Norwood has more than its share of famous people, but there will always be some who escape notice for one reason or another. Until now Gerald Massey is one who, in spite of living in South Norwood for many years (and dying there), has not attracted attention. He was born in a poor (some would say poverty-stricken) family in Tring in 1828. His father, William, was an illiterate labourer but his mother, Mary, had managed to acquire basic literacy. As a child he was sent to work in Tring Silk Mill in conditions that today would be unacceptable to an adult, but at the time were accepted as normal. Under the influence of his mother he gained literacy by attending a ‘penny school’ run by a Church, and at Sunday School used it to read the Bible, Wesleyan religious tracts and works by John Bunyan. That was as far as his education went. His comments later were that he had had no childhood, and had always experienced an aching fear of want. As early as 1843 he had submitted poems for publication, and had one (‘Hope’) published by the Aylesbury News. This encouraged his intention to break out of the cycle of poverty and depression and seek his future in London, where he obtained a job as a draper’s assistant. This enabled him to travel about the town delivering orders, and in doing so he took full advantage of each and every opportunity to visit bookstalls and acquire a collection. He then became a self-educated man, and his reading caused him to become more conscious and aware of the social conditions of the poor and, in the absence of voting qualifications, their lack of any way to change their position. This attracted him to the Chartist Movement and its disappointment about the lack of a full franchise in the 1832 Reform Act. Chartism had 6 main aims: a vote for every man over twenty-one, vote by ballot, no property qualifications for MP’s, equal electoral districts, payment of Members of Parliament and annual election of Parliament. The changes introduced by the Reform Act went nowhere near far enough to meet these aims, even though it widened the franchise for those with money and property.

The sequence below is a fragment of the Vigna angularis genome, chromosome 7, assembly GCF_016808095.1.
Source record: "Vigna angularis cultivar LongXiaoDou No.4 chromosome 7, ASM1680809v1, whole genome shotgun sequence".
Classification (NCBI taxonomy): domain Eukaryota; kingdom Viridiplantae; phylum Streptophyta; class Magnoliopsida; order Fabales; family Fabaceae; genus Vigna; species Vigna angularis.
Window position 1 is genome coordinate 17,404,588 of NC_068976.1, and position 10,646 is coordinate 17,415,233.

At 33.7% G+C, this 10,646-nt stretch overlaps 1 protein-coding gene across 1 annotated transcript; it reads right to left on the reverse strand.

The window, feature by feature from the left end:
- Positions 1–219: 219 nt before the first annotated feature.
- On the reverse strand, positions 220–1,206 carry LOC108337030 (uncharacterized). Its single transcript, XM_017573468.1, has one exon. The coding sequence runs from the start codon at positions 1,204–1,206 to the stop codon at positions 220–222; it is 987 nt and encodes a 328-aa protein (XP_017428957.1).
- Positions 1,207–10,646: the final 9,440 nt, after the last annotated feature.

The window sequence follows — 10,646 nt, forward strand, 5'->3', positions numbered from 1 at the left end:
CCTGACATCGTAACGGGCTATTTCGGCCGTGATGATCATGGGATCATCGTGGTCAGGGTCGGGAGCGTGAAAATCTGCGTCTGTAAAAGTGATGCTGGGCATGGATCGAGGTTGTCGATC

In the circumstances, and given similar unrest in the rest of Europe in 1848, the Chartists staged a massive protest which led to riots and civil disturbances. They failed to achieve their aims by this method, and gradually declined as an influential movement. In the following years a number of organisations sprang up arguing the principles of social reform, and many produced publications, some short-lived, which gave Massey an opportunity to become an activist and show his talent as a poet and as a writer. Poetry was regarded at the time as a powerful means of advancing views to the public. He became a joint editor of a publication called ‘The Uxbridge Pioneer’ but with others became disappointed with its policies and helped to set up, instead, the ponderously titled ‘The Uxbridge Spirit of Freedom and Working Man’s Vindicator conducted by Working Men’ Its views were so radical that opponents labelled it ‘The Spirit of Mischief’ and ‘The Working Man’s Window-Breaker’.